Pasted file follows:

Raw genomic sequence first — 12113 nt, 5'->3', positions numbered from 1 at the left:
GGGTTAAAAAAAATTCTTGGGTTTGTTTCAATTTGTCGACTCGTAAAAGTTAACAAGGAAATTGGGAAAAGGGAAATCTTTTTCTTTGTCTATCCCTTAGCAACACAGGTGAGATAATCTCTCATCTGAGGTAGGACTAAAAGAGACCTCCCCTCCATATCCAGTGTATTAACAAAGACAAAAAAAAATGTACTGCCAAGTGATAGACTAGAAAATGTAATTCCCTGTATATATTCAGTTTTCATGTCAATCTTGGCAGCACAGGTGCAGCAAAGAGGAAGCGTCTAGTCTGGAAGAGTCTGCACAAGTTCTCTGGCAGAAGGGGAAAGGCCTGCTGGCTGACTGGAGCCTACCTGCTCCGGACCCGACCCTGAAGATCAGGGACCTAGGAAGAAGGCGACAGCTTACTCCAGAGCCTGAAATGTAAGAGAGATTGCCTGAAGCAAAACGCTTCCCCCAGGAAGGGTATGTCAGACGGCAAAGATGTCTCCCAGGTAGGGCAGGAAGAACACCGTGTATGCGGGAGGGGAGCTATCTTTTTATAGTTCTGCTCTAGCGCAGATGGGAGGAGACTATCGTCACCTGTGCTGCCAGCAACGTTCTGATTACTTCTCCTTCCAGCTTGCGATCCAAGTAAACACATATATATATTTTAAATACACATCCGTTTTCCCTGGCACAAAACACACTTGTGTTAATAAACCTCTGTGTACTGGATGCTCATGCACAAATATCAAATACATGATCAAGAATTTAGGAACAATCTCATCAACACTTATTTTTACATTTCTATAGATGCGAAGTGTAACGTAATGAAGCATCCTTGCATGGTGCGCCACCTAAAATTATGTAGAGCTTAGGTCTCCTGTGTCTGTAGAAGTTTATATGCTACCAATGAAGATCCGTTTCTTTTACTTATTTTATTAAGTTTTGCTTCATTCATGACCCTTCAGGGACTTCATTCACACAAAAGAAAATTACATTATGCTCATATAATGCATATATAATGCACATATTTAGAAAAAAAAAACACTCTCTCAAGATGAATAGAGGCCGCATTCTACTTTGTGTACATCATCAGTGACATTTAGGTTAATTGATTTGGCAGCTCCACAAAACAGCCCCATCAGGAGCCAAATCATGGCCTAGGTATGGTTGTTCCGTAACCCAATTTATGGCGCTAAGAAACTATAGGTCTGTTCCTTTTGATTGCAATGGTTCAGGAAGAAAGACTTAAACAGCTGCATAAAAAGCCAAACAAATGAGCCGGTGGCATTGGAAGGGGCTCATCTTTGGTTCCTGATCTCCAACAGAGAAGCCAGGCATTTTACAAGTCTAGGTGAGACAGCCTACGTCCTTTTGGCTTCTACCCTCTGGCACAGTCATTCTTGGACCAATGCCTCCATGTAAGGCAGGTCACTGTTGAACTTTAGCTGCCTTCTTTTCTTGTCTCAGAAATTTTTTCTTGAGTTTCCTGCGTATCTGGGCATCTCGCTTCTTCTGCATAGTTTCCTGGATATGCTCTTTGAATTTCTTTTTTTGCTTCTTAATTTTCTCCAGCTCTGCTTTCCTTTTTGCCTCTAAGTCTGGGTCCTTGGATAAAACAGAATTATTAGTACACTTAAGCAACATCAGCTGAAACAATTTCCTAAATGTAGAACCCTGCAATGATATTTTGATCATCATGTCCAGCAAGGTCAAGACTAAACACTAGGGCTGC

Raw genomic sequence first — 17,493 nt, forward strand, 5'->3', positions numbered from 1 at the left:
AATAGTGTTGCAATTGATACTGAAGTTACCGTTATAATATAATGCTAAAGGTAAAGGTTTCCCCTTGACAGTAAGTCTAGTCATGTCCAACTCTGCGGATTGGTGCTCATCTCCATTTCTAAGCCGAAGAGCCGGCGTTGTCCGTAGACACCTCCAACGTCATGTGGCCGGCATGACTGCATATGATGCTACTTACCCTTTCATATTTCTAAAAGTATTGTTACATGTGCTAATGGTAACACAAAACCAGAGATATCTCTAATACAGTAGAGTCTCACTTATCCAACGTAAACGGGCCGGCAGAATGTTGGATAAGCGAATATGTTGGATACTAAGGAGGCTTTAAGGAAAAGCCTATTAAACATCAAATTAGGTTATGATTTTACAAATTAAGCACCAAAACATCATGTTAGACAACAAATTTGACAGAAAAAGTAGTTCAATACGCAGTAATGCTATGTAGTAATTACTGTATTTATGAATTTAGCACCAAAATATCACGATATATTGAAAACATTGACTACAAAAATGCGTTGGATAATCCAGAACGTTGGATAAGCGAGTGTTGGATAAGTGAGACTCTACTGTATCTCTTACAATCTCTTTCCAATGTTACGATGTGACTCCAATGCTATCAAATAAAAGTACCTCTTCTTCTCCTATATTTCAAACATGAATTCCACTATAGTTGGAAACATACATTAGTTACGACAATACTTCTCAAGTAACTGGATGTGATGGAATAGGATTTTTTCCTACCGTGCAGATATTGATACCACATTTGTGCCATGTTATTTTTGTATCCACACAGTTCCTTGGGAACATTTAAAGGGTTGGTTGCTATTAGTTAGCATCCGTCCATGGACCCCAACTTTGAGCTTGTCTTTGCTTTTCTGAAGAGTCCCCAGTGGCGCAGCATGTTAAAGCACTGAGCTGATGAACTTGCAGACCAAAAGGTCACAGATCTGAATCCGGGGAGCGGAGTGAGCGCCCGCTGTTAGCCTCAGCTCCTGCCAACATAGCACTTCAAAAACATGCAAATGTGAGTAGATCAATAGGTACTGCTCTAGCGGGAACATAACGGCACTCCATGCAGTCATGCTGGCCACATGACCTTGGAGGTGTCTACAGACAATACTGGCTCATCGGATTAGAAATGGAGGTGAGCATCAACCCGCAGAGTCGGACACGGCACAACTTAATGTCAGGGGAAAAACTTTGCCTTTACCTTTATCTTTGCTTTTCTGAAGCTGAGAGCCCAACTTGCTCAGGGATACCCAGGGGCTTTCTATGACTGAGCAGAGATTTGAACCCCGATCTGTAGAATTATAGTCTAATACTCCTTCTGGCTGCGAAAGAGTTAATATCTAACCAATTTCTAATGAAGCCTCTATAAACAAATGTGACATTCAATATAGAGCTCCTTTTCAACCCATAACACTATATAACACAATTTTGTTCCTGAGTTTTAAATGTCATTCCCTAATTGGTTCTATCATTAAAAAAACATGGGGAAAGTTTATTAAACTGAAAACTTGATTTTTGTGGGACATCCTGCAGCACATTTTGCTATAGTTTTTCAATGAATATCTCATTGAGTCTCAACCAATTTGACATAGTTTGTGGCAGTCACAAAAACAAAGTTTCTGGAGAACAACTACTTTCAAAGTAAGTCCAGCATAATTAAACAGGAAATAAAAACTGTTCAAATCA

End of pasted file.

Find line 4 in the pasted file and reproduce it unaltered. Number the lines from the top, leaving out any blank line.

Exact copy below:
AATAGTGTTGCAATTGATACTGAAGTTACCGTTATAATATAATGCTAAAGGTAAAGGTTTCCCCTTGACAGTAAGTCTAGTCATGTCCAACTCTGCGGATTGGTGCTCATCTCCATTTCTAAGCCGAAGAGCCGGCGTTGTCCGTAGACACCTCCAACGTCATGTGGCCGGCATGACTGCATATGATGCTACTTACCCTTTCATATTTCTAAAAGTATTGTTACATGTGCTAATGGTAACACAAAACCAGAGATATCTCTAATACAGTAGAGTCTCACTTATCCAACGTAAACGGGCCGGCAGAATGTTGGATAAGCGAATATGTTGGATACTAAGGAGGCTTTAAGGAAAAGCCTATTAAACATCAAATTAGGTTATGATTTTACAAATTAAGCACCAAAACATCATGTTAGACAACAAATTTGACAGAAAAAGTAGTTCAATACGCAGTAATGCTATGTAGTAATTACTGTATTTATGAATTTAGCACCAAAATATCACGATATATTGAAAACATTGACTACAAAAATGCGTTGGATAATCCAGAACGTTGGATAAGCGAGTGTTGGATAAGTGAGACTCTACTGTATCTCTTACAATCTCTTTCCAATGTTACGATGTGACTCCAATGCTATCAAATAAAAGTACCTCTTCTTCTCCTATATTTCAAACATGAATTCCACTATAGTTGGAAACATACATTAGTTACGACAATACTTCTCAAGTAACTGGATGTGATGGAATAGGATTTTTTCCTACCGTGCAGATATTGATACCACATTTGTGCCATGTTATTTTTGTATCCACACAGTTCCTTGGGAACATTTAAAGGGTTGGTTGCTATTAGTTAGCATCCGTCCATGGACCCCAACTTTGAGCTTGTCTTTGCTTTTCTGAAGAGTCCCCAGTGGCGCAGCATGTTAAAGCACTGAGCTGATGAACTTGCAGACCAAAAGGTCACAGATCTGAATCCGGGGAGCGGAGTGAGCGCCCGCTGTTAGCCTCAGCTCCTGCCAACATAGCACTTCAAAAACATGCAAATGTGAGTAGATCAATAGGTACTGCTCTAGCGGGAACATAACGGCACTCCATGCAGTCATGCTGGCCACATGACCTTGGAGGTGTCTACAGACAATACTGGCTCATCGGATTAGAAATGGAGGTGAGCATCAACCCGCAGAGTCGGACACGGCACAACTTAATGTCAGGGGAAAAACTTTGCCTTTACCTTTATCTTTGCTTTTCTGAAGCTGAGAGCCCAACTTGCTCAGGGATACCCAGGGGCTTTCTATGACTGAGCAGAGATTTGAACCCCGATCTGTAGAATTATAGTCTAATACTCCTTCTGGCTGCGAAAGAGTTAATATCTAACCAATTTCTAATGAAGCCTCTATAAACAAATGTGACATTCAATATAGAGCTCCTTTTCAACCCATAACACTATATAACACAATTTTGTTCCTGAGTTTTAAATGTCATTCCCTAATTGGTTCTATCATTAAAAAAACATGGGGAAAGTTTATTAAACTGAAAACTTGATTTTTGTGGGACATCCTGCAGCACATTTTGCTATAGTTTTTCAATGAATATCTCATTGAGTCTCAACCAATTTGACATAGTTTGTGGCAGTCACAAAAACAAAGTTTCTGGAGAACAACTACTTTCAAAGTAAGTCCAGCATAATTAAACAGGAAATAAAAACTGTTCAAATCA